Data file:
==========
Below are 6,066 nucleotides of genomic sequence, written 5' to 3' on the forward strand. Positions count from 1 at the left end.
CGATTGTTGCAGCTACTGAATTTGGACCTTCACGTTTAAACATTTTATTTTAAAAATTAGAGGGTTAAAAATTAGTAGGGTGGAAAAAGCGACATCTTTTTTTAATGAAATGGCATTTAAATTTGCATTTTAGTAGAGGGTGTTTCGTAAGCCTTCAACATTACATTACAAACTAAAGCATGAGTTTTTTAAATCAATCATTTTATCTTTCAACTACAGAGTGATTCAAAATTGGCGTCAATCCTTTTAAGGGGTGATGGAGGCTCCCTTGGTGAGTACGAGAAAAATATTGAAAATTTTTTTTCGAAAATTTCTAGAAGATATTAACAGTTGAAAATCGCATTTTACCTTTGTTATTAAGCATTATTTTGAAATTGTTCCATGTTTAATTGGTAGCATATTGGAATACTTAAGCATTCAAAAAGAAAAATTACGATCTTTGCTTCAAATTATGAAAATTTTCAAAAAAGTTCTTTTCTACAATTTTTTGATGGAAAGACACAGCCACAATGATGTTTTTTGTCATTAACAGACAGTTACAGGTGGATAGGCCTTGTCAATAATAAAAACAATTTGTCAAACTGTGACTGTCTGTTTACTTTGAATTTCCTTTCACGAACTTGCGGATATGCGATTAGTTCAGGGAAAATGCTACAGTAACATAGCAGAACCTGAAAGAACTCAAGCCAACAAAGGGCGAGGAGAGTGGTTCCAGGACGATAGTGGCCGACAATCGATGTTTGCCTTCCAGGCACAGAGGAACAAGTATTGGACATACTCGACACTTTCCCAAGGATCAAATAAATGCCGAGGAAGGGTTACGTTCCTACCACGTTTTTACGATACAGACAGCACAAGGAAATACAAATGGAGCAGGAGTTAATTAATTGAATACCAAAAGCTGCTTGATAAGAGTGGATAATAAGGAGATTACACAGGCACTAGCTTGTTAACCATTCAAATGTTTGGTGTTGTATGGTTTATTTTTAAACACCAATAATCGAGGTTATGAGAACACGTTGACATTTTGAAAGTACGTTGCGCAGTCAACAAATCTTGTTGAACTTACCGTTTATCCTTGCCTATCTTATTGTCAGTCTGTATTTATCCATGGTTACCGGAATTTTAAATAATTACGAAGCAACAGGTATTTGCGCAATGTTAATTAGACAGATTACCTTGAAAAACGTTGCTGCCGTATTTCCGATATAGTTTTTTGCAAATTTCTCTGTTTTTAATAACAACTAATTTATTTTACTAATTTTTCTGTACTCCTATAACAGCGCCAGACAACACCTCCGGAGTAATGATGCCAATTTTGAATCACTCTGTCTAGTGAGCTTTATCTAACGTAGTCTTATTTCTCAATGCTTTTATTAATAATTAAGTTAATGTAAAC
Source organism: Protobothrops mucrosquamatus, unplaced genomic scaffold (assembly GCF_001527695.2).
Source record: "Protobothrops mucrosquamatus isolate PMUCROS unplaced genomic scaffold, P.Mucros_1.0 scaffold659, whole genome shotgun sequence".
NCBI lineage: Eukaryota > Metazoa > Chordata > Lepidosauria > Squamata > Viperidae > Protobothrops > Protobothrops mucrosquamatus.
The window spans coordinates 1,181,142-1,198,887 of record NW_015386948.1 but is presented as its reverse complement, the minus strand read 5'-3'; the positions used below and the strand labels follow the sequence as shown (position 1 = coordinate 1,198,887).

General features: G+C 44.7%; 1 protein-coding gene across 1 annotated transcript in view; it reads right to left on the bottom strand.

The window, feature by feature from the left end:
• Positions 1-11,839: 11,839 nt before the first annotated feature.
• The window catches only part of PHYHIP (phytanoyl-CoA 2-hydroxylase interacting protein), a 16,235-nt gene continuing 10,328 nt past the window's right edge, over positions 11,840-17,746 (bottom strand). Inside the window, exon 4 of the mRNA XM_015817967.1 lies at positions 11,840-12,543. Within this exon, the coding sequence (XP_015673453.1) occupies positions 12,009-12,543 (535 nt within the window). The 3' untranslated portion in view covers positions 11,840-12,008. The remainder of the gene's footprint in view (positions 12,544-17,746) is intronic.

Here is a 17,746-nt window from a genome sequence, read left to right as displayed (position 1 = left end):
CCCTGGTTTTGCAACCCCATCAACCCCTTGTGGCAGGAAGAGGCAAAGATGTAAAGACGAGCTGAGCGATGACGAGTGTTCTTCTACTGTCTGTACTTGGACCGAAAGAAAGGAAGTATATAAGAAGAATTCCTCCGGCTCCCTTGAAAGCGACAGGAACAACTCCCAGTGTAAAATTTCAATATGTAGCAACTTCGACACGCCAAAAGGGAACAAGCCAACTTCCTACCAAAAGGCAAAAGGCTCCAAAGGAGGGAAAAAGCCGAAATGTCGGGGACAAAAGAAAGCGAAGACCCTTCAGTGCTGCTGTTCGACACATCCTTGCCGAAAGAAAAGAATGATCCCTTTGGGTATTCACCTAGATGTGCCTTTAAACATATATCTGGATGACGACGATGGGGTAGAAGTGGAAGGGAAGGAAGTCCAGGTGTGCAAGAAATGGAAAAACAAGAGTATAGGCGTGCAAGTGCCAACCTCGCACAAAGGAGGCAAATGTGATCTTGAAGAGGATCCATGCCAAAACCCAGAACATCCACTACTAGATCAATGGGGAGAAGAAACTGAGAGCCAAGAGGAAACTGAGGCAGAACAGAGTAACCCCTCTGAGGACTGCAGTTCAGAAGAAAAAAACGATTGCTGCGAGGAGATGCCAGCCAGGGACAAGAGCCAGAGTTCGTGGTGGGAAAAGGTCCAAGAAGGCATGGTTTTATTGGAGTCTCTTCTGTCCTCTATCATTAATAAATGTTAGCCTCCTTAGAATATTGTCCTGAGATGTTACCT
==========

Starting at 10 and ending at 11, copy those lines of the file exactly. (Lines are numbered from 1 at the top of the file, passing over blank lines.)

• The window catches only part of PHYHIP (phytanoyl-CoA 2-hydroxylase interacting protein), a 16,235-nt gene continuing 10,328 nt past the window's right edge, over positions 11,840-17,746 (bottom strand). Inside the window, exon 4 of the mRNA XM_015817967.1 lies at positions 11,840-12,543. Within this exon, the coding sequence (XP_015673453.1) occupies positions 12,009-12,543 (535 nt within the window). The 3' untranslated portion in view covers positions 11,840-12,008. The remainder of the gene's footprint in view (positions 12,544-17,746) is intronic.

Here is a 17,746-nt window from a genome sequence, read left to right as displayed (position 1 = left end):